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Formula 1

Vegas FP1 drama sparks Vasseur/Wolff fury - for different reasons

by Scott Mitchell-Malm
4 min read

Ferrari boss Fred Vasseur's anger over the “unacceptable” failure of a single water valve cover on the Las Vegas Grand Prix track, which caused huge damage to Carlos Sainz’s car, was obvious in an unusually tense Friday press conference where Mercedes Toto Wolff also briefly launched into an extraordinary tirade.

Sainz hit a loose cover on the street track’s penultimate straight, causing a red flag just eight minutes into the first practice session. FP1 was not resumed as the FIA undertook the long process of checking every other manhole cover around the circuit.

Sainz will be forced to miss FP2 even if the second session, which has been indefinitely delayed, takes place later in the evening.

Ferrari initially described the damage to Sainz’s car as “quite extensive” and Vasseur has revealed it has prompted a change of chassis and power unit.

He called it “unacceptable” at the start of an odd opening exchange to Friday’s FIA press conference, which began half an hour after FP1 was meant to have ended.

When host Tom Clarkson attempted to ask Vasseur about the “bigger picture” of the Las Vegas GP, Vasseur interjected with: “But this one [picture] is a good one. I don’t need to have a bigger picture than this one.”

Clarkson tried a final time to get Vasseur to speak about what the race means for Ferrari, the size of the event and Ferrari’s promotional work around it, but Vasseur laughed and made it clear he was not interested in entertaining that narrative in the current circumstances.

“I’m not sure it’s the topic for me today,” he said.

“We had a very tough FP1, this will cost us a fortune.

“We f***ed up the session for Carlos. We won’t be part of FP2 for sure, we have to change the chassis and two-thirds of the car.

“OK, the show is the show and everything is going well, but I think it’s just unacceptable for F1 today.”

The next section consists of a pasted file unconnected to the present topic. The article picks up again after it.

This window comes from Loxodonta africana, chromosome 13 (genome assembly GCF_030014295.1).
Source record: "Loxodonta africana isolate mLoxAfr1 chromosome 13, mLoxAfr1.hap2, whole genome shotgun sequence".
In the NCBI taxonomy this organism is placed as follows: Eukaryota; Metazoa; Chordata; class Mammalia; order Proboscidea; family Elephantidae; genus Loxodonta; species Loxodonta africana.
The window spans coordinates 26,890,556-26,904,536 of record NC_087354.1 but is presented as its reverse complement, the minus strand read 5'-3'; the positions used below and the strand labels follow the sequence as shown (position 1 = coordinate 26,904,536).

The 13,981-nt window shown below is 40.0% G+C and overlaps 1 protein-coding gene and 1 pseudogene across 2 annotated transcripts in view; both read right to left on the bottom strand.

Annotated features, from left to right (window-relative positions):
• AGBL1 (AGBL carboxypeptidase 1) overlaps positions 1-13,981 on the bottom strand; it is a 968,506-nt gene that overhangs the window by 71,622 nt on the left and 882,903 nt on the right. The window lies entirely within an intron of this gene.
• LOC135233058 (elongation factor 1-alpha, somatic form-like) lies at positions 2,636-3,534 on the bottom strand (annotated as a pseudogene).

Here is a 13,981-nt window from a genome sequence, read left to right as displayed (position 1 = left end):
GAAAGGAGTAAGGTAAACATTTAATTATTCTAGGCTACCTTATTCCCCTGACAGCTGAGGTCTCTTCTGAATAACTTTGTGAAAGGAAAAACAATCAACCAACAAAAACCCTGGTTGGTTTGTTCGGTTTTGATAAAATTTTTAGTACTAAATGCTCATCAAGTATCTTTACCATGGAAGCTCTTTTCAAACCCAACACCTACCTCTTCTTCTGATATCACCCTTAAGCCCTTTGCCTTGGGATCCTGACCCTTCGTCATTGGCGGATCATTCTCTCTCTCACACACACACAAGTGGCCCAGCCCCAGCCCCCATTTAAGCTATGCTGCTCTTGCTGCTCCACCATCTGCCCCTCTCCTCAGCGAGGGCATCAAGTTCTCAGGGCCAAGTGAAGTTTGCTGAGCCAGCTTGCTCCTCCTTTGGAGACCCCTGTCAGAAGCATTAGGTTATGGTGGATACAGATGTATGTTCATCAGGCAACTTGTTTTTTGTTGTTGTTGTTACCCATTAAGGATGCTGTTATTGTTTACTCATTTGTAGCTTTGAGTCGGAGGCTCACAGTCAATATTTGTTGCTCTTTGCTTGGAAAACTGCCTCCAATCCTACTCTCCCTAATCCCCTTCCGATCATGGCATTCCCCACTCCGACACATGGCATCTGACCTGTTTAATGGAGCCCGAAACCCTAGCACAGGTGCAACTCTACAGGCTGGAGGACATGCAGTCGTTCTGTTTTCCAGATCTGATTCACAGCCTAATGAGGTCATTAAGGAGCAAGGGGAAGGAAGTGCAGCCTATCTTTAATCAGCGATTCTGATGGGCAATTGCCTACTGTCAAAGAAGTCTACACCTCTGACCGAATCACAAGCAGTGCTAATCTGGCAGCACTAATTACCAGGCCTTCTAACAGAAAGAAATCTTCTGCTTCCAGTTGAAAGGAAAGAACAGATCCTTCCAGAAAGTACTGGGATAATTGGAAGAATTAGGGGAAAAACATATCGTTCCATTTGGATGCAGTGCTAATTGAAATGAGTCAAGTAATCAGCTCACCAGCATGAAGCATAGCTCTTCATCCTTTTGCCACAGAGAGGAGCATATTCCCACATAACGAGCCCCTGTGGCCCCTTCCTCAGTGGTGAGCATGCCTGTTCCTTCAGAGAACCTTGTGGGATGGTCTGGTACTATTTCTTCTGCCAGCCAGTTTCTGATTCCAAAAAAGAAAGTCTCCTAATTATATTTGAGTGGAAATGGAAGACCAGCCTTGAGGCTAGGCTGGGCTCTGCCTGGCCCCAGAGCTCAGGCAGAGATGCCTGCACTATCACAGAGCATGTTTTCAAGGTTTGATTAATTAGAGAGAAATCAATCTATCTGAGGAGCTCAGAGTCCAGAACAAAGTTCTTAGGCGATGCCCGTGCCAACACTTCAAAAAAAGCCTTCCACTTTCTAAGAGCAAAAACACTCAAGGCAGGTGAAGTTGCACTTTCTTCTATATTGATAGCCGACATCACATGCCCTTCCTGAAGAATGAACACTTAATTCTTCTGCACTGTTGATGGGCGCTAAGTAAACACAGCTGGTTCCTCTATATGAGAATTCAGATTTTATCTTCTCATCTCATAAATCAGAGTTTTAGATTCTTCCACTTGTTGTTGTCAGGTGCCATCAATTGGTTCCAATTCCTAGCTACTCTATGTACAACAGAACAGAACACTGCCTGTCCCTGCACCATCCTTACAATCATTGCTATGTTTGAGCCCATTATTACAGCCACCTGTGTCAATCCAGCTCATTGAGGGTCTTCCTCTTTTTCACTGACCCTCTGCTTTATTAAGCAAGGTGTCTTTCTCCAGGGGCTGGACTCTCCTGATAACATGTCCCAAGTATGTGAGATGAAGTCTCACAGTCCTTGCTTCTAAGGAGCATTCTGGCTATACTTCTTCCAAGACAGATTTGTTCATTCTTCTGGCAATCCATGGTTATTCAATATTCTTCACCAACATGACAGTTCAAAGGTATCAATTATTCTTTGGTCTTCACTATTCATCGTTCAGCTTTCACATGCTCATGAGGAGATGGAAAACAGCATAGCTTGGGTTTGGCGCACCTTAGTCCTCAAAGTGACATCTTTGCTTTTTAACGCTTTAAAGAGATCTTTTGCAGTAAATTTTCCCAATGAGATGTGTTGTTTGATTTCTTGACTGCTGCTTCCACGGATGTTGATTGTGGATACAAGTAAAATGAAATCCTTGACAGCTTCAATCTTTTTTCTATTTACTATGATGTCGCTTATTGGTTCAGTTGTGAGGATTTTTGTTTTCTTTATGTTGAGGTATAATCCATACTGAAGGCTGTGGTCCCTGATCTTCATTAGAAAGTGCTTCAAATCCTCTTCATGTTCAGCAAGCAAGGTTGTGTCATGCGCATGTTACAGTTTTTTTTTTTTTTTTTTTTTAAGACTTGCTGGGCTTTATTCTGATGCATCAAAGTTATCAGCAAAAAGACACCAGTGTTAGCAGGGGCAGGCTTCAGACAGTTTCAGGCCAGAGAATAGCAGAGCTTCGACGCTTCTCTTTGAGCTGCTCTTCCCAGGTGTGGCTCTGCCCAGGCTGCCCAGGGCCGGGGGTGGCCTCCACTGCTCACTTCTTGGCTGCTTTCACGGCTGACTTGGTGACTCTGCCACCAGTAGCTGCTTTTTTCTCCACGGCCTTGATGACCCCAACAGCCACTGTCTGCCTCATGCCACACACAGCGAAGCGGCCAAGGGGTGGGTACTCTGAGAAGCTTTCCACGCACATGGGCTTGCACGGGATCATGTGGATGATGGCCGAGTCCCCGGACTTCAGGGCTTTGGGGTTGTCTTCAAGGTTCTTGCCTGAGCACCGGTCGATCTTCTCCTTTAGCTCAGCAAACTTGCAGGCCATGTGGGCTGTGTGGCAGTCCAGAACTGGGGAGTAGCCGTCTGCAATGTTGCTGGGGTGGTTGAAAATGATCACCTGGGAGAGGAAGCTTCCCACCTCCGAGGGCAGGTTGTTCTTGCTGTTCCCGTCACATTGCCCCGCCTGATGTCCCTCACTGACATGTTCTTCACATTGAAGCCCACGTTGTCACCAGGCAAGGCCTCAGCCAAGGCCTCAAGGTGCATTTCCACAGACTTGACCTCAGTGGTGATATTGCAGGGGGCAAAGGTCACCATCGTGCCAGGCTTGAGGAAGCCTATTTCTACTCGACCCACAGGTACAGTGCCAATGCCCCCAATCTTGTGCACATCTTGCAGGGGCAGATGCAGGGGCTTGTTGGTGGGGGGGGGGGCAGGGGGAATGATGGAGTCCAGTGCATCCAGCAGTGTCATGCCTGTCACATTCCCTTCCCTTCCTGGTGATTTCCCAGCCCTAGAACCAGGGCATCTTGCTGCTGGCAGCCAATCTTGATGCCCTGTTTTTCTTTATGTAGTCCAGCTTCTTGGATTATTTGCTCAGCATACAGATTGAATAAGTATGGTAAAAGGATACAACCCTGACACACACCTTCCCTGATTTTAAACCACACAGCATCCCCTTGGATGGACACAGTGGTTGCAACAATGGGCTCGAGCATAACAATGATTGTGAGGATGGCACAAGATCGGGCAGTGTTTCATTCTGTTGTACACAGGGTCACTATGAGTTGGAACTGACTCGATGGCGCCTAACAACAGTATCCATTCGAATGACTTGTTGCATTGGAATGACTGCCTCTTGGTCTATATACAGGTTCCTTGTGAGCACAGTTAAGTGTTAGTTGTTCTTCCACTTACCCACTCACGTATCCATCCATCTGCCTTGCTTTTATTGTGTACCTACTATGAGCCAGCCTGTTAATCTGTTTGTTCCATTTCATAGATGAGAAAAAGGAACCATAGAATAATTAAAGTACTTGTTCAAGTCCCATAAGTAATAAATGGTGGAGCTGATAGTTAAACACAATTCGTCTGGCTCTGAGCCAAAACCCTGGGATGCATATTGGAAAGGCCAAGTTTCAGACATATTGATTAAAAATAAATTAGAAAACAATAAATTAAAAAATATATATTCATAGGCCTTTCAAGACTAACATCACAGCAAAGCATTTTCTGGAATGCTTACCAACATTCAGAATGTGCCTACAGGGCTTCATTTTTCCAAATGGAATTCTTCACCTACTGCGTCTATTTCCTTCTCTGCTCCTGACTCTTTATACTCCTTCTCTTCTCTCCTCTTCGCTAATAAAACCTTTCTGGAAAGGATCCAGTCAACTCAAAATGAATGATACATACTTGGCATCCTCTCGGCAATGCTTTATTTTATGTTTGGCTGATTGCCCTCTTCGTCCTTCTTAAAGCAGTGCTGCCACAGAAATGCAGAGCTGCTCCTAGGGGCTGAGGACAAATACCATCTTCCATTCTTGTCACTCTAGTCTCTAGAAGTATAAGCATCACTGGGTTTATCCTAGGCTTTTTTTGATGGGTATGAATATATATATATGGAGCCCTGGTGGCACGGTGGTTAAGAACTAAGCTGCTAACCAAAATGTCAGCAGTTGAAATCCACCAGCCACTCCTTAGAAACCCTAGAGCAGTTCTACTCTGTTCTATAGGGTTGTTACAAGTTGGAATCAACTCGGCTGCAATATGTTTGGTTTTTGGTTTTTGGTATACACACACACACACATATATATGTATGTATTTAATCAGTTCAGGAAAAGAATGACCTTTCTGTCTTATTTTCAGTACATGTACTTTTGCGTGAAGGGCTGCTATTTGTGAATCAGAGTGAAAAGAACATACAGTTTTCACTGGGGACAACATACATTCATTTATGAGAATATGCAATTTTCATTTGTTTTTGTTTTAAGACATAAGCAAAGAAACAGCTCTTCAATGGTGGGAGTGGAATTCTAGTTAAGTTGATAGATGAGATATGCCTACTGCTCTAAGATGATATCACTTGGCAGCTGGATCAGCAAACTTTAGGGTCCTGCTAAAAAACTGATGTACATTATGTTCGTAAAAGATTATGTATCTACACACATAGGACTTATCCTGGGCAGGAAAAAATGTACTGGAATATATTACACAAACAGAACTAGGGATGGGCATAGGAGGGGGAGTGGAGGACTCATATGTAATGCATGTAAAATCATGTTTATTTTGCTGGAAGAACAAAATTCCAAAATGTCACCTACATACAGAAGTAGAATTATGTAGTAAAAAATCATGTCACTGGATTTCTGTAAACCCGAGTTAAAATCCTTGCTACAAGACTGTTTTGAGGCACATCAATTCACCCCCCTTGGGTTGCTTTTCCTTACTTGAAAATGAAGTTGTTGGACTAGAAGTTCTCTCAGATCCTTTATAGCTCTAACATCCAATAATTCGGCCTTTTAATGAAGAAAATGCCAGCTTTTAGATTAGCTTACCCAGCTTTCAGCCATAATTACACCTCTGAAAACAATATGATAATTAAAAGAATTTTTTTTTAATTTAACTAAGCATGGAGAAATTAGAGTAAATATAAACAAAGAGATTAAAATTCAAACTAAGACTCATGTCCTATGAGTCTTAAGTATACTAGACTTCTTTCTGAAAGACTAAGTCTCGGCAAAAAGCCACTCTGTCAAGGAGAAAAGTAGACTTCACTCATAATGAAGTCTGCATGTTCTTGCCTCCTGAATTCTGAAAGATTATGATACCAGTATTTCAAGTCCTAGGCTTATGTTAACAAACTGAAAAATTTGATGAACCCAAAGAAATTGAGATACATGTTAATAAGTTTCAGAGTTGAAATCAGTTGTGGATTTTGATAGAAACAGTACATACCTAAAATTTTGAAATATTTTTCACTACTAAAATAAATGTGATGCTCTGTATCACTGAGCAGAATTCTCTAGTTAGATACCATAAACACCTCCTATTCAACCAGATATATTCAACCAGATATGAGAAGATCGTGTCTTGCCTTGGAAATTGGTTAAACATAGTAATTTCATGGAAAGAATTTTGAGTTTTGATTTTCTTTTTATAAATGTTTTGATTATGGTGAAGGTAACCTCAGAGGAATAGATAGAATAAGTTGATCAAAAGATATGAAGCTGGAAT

Vasseur said “we’ll have time to discuss” whether Ferrari pursues compensation for the cost of the damage sustained here.

There is precedent as teams have previously successfully claimed damages for incidents involving loose drain covers, like Haas in Azerbaijan in 2017 and Williams in 2019.

As the press conference progressed, Vasseur turned down a chance to say F1 should have focused more on making sure the track was safe and ready than the extravagant extracurricular events around the grand prix.

He also eventually called the show around Vegas “mega”, said it needed to be kept separate from the “sporting side”, and professed himself “very happy with what Liberty did around the race”.

“I was already convinced before FP1 that the event was mega for F1 and I‘m still convinced,” Vasseur said.

“We have to continue with this direction, I remember in Zandvoort when they started having music in the grandstand, everybody had to copy them the race after.

“We will do a step forward in the right direction from Vegas and everybody perhaps won’t get the same standard, but we will go in this direction in terms of show, entertainment and so.

“We have to take care of the sporting side, it’s a completely different story.

“For sure I’m frustrated, also scared because Carlos hit a metal part at 320kph and it could have been much worse.”

Vasseur finally relenting and talking about the positives of Las Vegas, when he was so against doing that initially, seemed to reflect how teams and drivers have been encouraged to support the positive narrative that F1 has pushed for this event - with Max Verstappen the notable dissenting voice on Wednesday.

As F1 has invested almost half a billion dollars in this race, and is promoting the grand prix itself, there has been sensitivity to any negative coverage in the build-up and through the event.

A different example came in the same press conference when Mercedes boss Wolff started to dismiss a question about whether this was a “black eye” for F1, and claimed “nobody is going to talk about it tomorrow morning anymore”.

He was then interrupted by a comment from a different journalist in the room, who questioned how Wolff could say it was “nothing”.

That clearly upset Wolff, who called it “completely ridiculous” and asked “how can you even dare try to talk back about an event that sets new standards for everything?”.

“And then you’re speaking about a f***ing drain cover that’s been undone, that’s happened before, that’s nothing," Wolff said.

“It’s FP1. Give credit to the people that have set up this grand prix, that have made this sport much bigger than it ever was.

“Have you ever spoken good about someone and written a good word? You should about all these people that have been out here.

“Liberty has done an awesome job and just because in FP1 a drain cover has become undone we shouldn’t be moaning.

“The car is broken. That’s really a shame for Carlos, it could have been dangerous.

“Between the track and the FIA and everybody, we need to analyse how we can make sure this is not happening again, but talking here about a black eye for the sport on a Thursday evening, nobody watches that [session] anyway European time.”

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